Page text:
The faults by the government are countless. Meanwhile, their election campaign has revolved around two pillars: the building of the East-West Link, and the denunciation of the CFMEU and Daniel Andrews alleged links to the organisation. This is because they have nothing else to run on. Their record has been pitiful. In comparison, Labor has an easier job of vilifying the Liberals. Labor has to avoid or defend its (alleged) links with the (allegedly) corrupt unions, and has to avoid or defend its investment in the Myki ticketing system and the Wonthaggi Desalination Plant (but we’ll see how taboo the latter project has become in five years, during the next cycle of El Nino and the impending drought). The major project spruiked by Labor appears to be its upgrades of 50 level crossings. The impression voters get is that both Labor and Liberals are selling roads over public transport (and why not? Marginal voters are also overwhelmingly drivers). Labor has also committed to “ripping up” the contracts of the East-West Links, after a period of some months of deliberation within the party.

Labor has also committed to (re)funding the health and education sectors. While the Liberals have also pledged this in a similar scale, it baffles the mind why they would refund something after defunding it. And after four years of governance, State Liberals cannot cry foul of previous Labor mistakes. They were, after all, elected to fix the Victorian economy. Polls are conflicting in the specifics, but in general they show Labor leading Liberals in a two-party preferred vote by close to five points. As of last week, this has remained the case. Any seasoned punter would bet on Labor to win this Saturday’s election. But the Left’s (supposed) incumbency problematic, not least due to some degree of animosity between the Greens and Labor.

In real terms, the ideological differences between Victorian Greens and Labor are less than they are between Federal Greens and Labor. The average voter would be hard-pressed to define this distinction, however. What has become increasingly apparent is that the Greens have gained serious electoral ground from the far Left, predominantly in inner-city electorates that are gentrified.

Let’s not beat around the bush: Labor is wary of the Greens becoming the “Disease of the Heart” while the Liberals ever constitute the “Disease of the Skin”. As Labor has attempted to shape policies in an effort to galvanise swinging voters in the political centre, the Greens have taken the ground on the far-Left. While Labor is quick to decry Leftist factionalism (which is almost certainly the case), the fact of the matter is that Labor has left exposed its progressive base. Your average Greens voter is young, from a well-off family, and is university educated. To these voters, issues to do with road infrastructure signify a disjuncture from their own political interest. What Greens voters typically want is heavy investment in public transport and bike infrastructure. The Greens have also made a (valid) case for investment in renewable energy using Victoria’s industrial complex – a case Victoria Labor has been slow to concern themselves with. An attempt to develop a larger State Park to ensure the protection of the endangered Leadbeater’s Possum has token significance to the serious environmentalists. But realistically, the Greens can only win a small number of seats. These seats have historically been dominated by Labor – and hence the rivalry. The Greens have no deal with Labor as the National Party does with the Liberals. What the Greens hope to achieve, in this instance, is a balance of power in either or both of the State parliamentary houses. This will give them leverage over Labor to enact their key policies. And while the Greens have long been criticised for promoting a bad economic policy, the reality is their broader economic policies are far more thorough and extensive than either of the major parties. Since these policies will never be implementable, they become fodder for simplistic critiques and hence they are assumed to be worthless.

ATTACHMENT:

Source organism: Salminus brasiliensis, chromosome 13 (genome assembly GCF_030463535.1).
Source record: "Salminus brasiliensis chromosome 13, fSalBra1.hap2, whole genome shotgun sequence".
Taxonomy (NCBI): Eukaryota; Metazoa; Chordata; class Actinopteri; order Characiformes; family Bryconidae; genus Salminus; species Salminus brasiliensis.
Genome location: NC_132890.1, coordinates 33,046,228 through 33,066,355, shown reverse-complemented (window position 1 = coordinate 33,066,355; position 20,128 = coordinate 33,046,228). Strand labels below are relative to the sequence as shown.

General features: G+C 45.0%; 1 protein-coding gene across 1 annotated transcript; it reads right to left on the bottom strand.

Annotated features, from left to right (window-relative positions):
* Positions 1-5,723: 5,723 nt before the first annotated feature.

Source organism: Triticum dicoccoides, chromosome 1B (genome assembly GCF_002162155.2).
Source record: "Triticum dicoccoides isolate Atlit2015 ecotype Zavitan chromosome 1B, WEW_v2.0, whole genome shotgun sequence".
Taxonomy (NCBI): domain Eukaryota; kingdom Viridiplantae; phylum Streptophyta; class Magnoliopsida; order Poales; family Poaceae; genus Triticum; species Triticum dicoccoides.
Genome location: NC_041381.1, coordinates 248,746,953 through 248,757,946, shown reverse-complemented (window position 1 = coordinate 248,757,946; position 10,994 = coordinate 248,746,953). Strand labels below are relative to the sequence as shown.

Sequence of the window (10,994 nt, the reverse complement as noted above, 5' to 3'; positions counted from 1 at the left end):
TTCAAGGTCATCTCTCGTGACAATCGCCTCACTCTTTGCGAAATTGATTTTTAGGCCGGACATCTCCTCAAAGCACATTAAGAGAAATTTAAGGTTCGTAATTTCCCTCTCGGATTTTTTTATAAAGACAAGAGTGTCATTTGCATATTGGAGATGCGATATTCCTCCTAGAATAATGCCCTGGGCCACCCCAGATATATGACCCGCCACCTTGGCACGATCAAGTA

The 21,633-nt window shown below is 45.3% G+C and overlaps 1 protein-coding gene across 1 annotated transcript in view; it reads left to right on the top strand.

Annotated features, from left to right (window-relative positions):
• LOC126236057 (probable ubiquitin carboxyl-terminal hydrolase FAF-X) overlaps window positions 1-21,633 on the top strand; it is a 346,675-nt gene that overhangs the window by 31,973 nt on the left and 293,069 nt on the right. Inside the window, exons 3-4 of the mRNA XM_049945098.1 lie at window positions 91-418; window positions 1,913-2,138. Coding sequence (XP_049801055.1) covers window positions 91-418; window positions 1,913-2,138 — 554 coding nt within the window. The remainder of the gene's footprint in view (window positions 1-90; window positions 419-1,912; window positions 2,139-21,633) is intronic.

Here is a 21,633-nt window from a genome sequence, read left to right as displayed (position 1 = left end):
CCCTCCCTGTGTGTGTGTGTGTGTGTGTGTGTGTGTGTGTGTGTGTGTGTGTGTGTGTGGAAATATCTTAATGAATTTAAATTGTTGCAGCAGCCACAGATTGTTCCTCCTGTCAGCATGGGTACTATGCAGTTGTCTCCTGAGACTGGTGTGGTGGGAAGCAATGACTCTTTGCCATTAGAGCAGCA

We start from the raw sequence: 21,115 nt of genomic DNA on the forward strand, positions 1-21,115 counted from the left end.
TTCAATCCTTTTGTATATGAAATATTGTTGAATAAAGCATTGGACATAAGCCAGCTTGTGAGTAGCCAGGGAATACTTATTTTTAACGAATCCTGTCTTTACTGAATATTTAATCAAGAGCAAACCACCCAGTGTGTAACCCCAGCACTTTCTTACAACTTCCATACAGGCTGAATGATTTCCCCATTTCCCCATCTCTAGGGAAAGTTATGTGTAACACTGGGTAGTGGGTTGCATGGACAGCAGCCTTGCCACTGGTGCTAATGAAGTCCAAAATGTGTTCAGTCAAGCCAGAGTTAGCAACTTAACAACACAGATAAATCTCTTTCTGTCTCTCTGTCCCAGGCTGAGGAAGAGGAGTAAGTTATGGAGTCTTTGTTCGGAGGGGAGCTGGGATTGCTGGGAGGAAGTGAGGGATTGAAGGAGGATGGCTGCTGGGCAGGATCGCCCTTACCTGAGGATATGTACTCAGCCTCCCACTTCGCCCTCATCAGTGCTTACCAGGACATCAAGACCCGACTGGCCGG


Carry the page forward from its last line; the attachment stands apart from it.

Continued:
Labor has preferenced far-right parties over the Greens in some upper house seats in an attempt to show their dissatisfaction with prospectively losing a number of inner-city seats. In some electorates, the Greens have neglected to include preferences on their How-To-Vote cards, a symbolic counter-move. What such petty politics does is make it easier for the Right to seize the second-preferences of uninformed voters who will likely vote for minor libertarian parties. What can you, as an informed voter do about it? Whether you vote Greens or Labor (because, let’s face it, if you’ve read this far you aren’t voting Liberal), fill in all the boxes either above or below the line on the ballot. Don’t participate in their factionalism, but participate in their mutual hatred of the Right. And let’s hope that Victoria becomes the second state in the country to have a Labor government (after South Australia). This will have repercussions in the Federal sphere, with other states interpreting Victoria’s swing to Abbott’s unpopularity. Happy voting.

David Owen is a secondary school teacher with a BA (Hons) in History and a major in Political Science from the University of Melbourne.